After photographing White Sands National Park in New Mexico, I then traveled north to the Bisti / De-Na-Zin Wilderness Area — 45,000 acres of desert badlands featuring loads of magical, mysterious hoodoos and otherworldly rock formations.
I've photographed similar desert landscapes in Utah and Arizona, but the New Mexico badlands have a different vibe. The colors of the earth are mostly gray, brown and beige, and the sandstone has a "drippy" look like melted wax or wet sand castles at the beach. It's the kind of sci-fi, alien landscape H.R. Giger would have felt right at home in.
I spent a few days photographing Ah-Shi-Sle-Pah (which means "gray salt" in Navajo) and Bisti Badlands, and found both to be exceptional environments for landscape photography. I documented the experience of being there in the video below, and published a photography guide for anyone who'd care to learn more about the area.
These places had been on my landscape photography bucket list for many years, so it was thrilling to finally see and experience them first hand. I also feel like I brought home some pretty good images as well (one of my favorites is at the top of this email). Check out the video below:
Special thanks to Glass for sponsoring this video. Glass is a photo sharing community where photography comes first. No ads, no algorithms — just great images. Download a free trial of Glass, then use this link to get $10 off an annual subscription.
Behind the scenes — Shiprock
While in northwest New Mexico, I paid a visit to Shiprock, a giant chunk of volcanic rock on a desert plain governed by the Navajo Nation. The rock has particular significance in Navajo culture and religion, and can be seen at a distance from miles around. Shiprock is on tribal land, but no visitor permits are required (you simply drive out to it).
I wasn't terribly interested in Shiprock photographically (plenty of images have already been created), but I wanted to at least see it in person and take a few casual photos. (For others, I bet it would look fantastic with a strong western side light at sunset, but I didn't have time on this trip to dedicate an evening to it.)
While I was there, something surprising (and kind of hilarious) happened.
I was preparing the leave Shiprock when a car pulled up alongside mine. The driver got out of their car, looked at the surrounding landscape for a few seconds, then turned to me and asked, "Hey — may I ask you a question?"
"Sure", I replied.
"Is there a ship here?"
"You mean...a boat or something?"
"Yeah! Where's the ship?" 🤦
I tried to explain that "Shiprock" was a rock, not a ship. I thought for a moment that perhaps English wasn't their primary language and the name was confusing (similar to words like "pineapple" which...aren't apples), but they were definitely American.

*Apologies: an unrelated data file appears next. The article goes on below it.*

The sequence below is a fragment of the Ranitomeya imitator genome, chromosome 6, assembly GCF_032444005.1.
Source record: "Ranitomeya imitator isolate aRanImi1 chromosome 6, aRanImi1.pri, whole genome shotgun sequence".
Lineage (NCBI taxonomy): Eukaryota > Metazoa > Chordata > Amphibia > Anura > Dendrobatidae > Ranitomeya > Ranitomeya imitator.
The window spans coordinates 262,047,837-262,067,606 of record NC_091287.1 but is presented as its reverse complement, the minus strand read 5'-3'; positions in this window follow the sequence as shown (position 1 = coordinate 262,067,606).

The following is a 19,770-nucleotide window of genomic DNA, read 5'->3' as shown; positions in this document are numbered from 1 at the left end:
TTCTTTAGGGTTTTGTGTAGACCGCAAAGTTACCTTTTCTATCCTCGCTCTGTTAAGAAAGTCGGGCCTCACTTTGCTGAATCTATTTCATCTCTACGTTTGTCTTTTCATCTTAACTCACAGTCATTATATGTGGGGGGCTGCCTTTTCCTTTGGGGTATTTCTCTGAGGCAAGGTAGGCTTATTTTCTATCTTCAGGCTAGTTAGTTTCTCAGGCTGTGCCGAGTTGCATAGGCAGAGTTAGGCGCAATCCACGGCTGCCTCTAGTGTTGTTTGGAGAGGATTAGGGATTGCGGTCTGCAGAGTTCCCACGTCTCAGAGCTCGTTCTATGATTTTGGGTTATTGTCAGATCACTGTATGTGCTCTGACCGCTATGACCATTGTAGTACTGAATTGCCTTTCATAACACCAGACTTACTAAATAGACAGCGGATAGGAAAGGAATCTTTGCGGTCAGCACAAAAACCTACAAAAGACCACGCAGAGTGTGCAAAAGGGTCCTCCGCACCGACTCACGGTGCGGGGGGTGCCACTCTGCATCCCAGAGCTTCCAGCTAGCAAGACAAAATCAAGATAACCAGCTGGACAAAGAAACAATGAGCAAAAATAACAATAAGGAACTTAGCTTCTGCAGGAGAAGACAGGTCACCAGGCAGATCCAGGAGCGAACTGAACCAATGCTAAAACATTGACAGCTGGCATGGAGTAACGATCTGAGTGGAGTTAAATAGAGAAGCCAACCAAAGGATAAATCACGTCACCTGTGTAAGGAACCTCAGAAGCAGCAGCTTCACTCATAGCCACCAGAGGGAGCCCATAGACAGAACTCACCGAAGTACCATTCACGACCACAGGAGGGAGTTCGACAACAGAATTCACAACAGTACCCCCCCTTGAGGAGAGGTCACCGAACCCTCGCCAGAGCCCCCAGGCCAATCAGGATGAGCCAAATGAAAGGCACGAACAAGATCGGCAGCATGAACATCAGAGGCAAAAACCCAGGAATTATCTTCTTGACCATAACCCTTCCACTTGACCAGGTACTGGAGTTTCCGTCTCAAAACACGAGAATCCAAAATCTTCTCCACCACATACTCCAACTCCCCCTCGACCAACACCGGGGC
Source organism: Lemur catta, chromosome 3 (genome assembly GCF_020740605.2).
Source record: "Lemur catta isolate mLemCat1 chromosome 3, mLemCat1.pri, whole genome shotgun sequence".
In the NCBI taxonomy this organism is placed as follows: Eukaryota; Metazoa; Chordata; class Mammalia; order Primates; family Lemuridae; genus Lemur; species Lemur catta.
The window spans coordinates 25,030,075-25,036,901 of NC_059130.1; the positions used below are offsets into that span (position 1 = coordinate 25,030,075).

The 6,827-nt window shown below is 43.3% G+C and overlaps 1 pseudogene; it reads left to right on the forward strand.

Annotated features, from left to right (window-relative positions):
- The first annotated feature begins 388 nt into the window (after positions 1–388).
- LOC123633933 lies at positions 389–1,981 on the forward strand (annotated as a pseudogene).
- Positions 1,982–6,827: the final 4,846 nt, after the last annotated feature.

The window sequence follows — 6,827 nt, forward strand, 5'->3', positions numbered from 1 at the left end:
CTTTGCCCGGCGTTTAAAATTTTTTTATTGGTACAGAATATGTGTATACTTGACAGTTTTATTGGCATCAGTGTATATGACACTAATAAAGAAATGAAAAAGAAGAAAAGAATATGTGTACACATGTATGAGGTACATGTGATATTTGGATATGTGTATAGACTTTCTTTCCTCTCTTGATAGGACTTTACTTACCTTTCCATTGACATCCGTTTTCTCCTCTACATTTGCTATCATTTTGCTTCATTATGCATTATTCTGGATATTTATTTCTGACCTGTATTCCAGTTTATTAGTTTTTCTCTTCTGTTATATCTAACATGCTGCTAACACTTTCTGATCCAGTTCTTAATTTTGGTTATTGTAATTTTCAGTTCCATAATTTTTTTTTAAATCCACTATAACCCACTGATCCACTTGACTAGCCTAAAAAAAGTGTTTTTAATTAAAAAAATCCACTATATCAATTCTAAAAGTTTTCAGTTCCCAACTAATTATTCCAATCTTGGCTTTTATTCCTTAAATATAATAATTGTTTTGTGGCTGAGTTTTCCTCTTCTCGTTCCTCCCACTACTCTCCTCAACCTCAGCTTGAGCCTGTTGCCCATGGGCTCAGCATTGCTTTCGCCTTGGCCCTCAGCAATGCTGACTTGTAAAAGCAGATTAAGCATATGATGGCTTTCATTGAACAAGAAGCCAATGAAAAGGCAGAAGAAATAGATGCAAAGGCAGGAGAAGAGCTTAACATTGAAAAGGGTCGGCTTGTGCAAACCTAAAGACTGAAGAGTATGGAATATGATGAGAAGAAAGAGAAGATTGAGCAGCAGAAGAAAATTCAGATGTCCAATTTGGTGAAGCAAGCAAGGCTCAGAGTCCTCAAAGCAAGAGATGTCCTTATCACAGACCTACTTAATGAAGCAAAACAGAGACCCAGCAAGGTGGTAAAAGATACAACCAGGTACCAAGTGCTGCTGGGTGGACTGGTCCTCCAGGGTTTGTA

"Huh", they said with obvious disappointment as they quickly got back in their car and drove away.
Why they thought a giant boat would be out in the middle of a barren, dry desert in northern New Mexico is beyond me.
Never do this with a tripod!
A few years ago, I made a big mistake when using a tripod on wet, black sand in Iceland. That mistake forced me to take the tripod apart, scrub each individual piece in the shower, then put the tripod back together. It was the last thing I wanted to do while traveling! 🤬
What mistake am I talking about? Check out my YouTube short to learn how to keep sand, dirt and grit out of your tripod while shooting sand dunes, seascapes, or other sandy environments.
Favorite things this week
• Fantastic new EP (Spotify) from one of my favorite electronic musicians, Rival Consoles. If you like this, definitely listen to his Night Melody / Articulation album (Spotify) which includes the majestic "Johannesburg".
• Are 4K monitors bad for macOS photo and video editing? According to this video, lower resolution displays (eg, 1440px wide) may provide better performance and savings. I use a 4K display, but could definitely see how rendering pixels 1:1 at 1440 (without scaling) could be better.
• Currently enjoying Jeff Tweedy's How to Write One Song. I have no interest in learning how to write a song, but I love reading any book about creativity, process and craft. So far, an excellent read with plenty of parallels and insights.
• NASA ramming a spacecraft into an asteroid to simply see what would happen (and potentially save life on Earth one day) was easily the most metal thing this week, month or year. Bonus points to Google for adding a clever easter egg to celebrate.
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